According to the Equal Employment Opportunity Commission (EEOC), retaliation claims rose again in fiscal year 2012, the sixth year in a row. Given the costly and time-consuming nature of an EEOC investigation and lawsuit, employers may be left wondering how they can reduce retaliation claims and limit financial exposure.
Interestingly, many attorneys tie the rise in retaliation claims to the Supreme Court's 2006 decision, Burlington Northern & Santa Fe Railway Co. v. White, +126 S. Ct. 2405 (2006), which lowered the threshold of proof for retaliation claims. Prior to the Northern decision, employees had to demonstrate that the employer's retaliation "materially and adversely affected" the employee's terms or conditions of employment. After the decision, employees merely had to demonstrate that the employer's action would dissuade a reasonable person from making or supporting a discrimination charge.
Despite this lower threshold, however, employers can still take action to reduce retaliation claims by current or former employees. At a minimum, employers should enact detailed policies and procedures for handling claims of unlawful or unethical activities in the workplace. They should encourage "whistleblower" activity, given its usefulness in shoring up problematic employment practices, and should be proactive in ensuring that whistleblowers do not feel alienated or targeted by reprisals. They should investigate such claims immediately and impartially and should take prompt and effective remedial action if applicable.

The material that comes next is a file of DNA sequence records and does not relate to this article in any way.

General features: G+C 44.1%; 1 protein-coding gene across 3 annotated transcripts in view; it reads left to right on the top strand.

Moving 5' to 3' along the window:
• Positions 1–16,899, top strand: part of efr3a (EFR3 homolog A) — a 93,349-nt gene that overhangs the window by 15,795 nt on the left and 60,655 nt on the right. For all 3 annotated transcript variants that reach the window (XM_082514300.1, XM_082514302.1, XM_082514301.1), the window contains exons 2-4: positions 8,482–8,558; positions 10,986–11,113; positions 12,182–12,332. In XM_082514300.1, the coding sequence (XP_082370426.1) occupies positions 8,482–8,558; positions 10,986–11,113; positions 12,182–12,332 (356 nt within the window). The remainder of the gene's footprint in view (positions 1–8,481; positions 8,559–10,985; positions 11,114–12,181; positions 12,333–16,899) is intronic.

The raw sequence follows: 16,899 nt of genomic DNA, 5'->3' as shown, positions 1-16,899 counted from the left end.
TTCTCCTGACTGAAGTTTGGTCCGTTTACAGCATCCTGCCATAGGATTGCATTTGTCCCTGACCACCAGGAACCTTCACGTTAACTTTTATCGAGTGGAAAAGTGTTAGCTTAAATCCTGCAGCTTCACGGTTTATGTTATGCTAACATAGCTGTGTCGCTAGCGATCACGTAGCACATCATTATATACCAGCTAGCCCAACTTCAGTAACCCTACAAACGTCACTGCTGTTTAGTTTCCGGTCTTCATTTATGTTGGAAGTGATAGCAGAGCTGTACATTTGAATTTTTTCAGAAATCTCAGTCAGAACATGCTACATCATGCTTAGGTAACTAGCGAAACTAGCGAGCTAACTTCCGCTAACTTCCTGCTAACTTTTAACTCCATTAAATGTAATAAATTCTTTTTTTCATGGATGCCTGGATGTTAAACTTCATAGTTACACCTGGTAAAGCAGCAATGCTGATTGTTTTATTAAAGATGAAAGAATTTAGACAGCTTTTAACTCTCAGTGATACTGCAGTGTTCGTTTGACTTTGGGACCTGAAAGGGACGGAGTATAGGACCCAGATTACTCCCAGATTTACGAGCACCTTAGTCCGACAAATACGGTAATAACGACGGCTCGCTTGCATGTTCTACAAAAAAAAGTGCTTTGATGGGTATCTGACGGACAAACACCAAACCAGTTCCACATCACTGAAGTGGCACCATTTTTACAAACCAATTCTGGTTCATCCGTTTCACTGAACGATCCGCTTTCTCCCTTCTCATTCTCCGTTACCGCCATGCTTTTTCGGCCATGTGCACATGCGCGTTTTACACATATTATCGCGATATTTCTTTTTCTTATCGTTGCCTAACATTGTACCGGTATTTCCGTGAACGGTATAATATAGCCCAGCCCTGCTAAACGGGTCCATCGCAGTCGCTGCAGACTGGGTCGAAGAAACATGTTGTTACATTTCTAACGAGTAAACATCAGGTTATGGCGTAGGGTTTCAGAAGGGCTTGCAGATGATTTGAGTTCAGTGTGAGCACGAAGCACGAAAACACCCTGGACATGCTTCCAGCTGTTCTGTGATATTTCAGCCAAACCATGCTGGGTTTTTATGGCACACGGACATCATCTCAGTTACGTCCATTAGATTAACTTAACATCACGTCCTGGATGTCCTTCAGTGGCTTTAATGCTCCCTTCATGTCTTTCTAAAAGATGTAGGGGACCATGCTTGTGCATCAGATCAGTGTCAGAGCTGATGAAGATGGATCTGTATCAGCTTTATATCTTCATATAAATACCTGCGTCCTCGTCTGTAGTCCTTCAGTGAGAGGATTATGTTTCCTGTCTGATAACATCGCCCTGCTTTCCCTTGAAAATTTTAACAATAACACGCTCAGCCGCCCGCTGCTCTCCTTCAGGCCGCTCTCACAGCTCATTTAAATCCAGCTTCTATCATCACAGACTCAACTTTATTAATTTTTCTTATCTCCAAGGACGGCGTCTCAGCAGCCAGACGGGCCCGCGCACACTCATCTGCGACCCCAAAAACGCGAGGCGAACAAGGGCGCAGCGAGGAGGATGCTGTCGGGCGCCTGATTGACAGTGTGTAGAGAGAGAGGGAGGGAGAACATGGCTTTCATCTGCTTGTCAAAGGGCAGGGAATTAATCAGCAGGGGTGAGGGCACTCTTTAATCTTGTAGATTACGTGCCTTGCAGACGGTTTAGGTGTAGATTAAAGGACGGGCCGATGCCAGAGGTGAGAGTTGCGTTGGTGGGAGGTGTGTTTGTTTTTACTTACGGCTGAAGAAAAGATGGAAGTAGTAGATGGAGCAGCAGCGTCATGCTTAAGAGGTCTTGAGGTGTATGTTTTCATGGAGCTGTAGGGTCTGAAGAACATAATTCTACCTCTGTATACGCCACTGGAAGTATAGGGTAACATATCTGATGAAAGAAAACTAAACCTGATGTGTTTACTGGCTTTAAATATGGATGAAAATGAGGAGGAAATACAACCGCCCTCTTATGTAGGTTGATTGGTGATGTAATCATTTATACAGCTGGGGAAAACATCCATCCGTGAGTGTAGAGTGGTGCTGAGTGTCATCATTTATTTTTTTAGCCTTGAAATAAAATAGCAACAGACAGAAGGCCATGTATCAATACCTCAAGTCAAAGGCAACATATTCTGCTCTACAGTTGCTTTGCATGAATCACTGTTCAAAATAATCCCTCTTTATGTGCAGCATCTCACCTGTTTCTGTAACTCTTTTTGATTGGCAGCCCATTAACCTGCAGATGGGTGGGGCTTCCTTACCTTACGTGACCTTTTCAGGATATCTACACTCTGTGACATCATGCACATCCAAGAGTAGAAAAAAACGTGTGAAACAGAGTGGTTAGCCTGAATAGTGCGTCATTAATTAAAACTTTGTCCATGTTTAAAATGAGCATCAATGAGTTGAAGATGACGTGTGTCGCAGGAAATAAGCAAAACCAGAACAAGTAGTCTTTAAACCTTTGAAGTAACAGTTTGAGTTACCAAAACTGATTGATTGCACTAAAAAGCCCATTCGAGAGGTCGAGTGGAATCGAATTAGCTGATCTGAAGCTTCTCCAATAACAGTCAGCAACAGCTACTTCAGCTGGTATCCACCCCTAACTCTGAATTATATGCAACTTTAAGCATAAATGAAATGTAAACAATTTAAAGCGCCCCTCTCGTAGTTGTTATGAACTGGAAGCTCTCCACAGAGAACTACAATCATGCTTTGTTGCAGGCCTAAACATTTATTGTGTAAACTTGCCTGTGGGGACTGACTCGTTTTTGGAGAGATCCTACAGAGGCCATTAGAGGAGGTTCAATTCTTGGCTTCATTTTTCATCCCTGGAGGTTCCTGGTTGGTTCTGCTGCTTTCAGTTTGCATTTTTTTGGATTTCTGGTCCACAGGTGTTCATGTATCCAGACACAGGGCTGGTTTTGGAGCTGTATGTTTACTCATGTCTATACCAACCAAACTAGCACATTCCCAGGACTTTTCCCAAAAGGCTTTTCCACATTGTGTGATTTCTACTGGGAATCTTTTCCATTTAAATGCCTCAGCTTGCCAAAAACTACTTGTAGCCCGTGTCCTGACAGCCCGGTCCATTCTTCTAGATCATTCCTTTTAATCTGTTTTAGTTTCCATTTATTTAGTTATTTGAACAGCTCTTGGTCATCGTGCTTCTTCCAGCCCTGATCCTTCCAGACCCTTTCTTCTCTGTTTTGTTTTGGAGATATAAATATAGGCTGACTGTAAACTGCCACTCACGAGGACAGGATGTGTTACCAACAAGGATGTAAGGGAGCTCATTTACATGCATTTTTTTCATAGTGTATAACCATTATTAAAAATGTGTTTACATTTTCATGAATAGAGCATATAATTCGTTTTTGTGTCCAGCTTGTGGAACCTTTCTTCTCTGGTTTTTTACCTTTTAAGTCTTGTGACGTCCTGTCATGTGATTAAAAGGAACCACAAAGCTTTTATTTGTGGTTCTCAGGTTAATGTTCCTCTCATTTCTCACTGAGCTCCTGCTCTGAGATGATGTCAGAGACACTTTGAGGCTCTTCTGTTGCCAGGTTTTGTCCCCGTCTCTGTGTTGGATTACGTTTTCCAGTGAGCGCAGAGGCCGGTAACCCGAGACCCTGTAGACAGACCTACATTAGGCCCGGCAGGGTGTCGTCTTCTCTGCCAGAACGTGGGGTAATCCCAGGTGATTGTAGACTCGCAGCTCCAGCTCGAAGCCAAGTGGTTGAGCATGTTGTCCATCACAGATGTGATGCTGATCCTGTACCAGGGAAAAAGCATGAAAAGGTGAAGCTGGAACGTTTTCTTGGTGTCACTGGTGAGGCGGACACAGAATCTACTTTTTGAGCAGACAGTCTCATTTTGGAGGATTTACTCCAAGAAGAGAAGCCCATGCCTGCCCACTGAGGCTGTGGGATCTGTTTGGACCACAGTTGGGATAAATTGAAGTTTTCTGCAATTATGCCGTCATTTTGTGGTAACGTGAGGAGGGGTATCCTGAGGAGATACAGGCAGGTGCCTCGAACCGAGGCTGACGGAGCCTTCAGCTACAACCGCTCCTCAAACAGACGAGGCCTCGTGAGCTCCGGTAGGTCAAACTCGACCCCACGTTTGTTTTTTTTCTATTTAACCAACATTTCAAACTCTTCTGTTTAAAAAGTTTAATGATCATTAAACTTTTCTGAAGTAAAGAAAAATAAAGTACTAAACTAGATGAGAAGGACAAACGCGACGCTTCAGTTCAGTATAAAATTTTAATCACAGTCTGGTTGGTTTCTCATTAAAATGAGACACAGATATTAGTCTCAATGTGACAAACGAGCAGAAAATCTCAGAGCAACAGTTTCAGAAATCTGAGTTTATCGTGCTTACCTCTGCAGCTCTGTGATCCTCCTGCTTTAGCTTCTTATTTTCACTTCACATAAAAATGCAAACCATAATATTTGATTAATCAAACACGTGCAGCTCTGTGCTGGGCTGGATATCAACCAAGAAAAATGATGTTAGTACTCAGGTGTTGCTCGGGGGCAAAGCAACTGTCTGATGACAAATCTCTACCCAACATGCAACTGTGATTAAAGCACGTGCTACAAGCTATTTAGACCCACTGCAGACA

In many cases, employer can lay the groundwork for a lawful termination long before an employee complains of unlawful or unethical practices in the workplace, particularly if the complaint itself is frivolous and intended to dissuade the employer from taking an adverse employment action. Specifically, employers can:
When conflict is unavoidable, employers should offer employees valuable consideration in exchange for releases of claims or offer alternative dispute resolution methods to resolve potential lawsuits.
XpertHR is offering a free webinar on that can assist employers in reducing retaliation claims, Fire an Employee Without Getting Burned, as part of the HR.com Legal and Compliance: Managing Employer Risk virtual conference, on February 14, 2013, at 11:00 a.m. Eastern Standard Time.
EEOC Statistics Show Retaliation Still Top Workplace Concern
Employee Management > EEO - Discrimination
Employee Management > Employee Discipline > Whistleblower Protections
Retaliation - Supervisor Briefing